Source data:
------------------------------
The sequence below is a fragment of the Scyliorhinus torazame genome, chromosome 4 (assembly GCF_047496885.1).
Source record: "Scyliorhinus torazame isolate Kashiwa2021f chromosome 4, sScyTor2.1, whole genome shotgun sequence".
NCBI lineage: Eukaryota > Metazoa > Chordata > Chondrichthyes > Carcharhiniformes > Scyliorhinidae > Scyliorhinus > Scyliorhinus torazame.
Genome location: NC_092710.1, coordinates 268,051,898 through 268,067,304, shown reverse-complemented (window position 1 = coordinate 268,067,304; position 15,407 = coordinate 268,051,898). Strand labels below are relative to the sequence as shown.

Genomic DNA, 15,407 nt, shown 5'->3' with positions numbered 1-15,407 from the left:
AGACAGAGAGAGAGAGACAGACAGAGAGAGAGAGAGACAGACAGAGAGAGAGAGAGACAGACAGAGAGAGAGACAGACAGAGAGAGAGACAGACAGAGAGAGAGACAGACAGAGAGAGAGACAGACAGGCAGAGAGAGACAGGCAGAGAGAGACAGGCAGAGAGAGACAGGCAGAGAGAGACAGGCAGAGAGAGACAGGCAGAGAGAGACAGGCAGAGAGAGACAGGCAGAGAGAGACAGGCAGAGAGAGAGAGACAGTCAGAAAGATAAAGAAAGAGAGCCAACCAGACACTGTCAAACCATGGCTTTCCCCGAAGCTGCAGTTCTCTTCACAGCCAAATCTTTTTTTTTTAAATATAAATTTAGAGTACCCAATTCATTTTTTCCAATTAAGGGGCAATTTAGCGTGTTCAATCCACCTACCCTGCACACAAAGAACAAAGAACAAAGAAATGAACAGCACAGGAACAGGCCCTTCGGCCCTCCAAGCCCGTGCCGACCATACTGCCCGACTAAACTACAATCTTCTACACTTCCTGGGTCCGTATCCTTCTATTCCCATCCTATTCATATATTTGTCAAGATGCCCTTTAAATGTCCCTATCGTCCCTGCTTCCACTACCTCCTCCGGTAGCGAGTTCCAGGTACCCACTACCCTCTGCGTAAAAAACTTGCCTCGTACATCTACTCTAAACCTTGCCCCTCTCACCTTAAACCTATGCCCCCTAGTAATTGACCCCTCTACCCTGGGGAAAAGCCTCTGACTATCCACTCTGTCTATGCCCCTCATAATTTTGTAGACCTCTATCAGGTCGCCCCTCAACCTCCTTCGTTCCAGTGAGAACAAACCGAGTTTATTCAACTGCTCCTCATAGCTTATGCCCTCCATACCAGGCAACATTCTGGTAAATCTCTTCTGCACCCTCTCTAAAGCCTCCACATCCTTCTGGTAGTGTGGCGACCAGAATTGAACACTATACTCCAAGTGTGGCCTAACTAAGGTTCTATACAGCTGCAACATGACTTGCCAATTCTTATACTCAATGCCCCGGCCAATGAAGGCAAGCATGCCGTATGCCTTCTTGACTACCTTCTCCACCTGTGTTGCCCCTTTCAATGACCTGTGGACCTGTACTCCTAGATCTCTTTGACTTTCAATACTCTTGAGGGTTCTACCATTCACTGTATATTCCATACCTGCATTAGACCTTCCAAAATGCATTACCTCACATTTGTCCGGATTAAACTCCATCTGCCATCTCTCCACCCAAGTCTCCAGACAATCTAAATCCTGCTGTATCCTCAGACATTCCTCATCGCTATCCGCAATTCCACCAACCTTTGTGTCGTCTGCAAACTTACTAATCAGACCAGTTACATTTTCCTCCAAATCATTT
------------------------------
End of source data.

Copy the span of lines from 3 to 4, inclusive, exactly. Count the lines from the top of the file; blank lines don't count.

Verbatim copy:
NCBI lineage: Eukaryota > Metazoa > Chordata > Chondrichthyes > Carcharhiniformes > Scyliorhinidae > Scyliorhinus > Scyliorhinus torazame.
Genome location: NC_092710.1, coordinates 268,051,898 through 268,067,304, shown reverse-complemented (window position 1 = coordinate 268,067,304; position 15,407 = coordinate 268,051,898). Strand labels below are relative to the sequence as shown.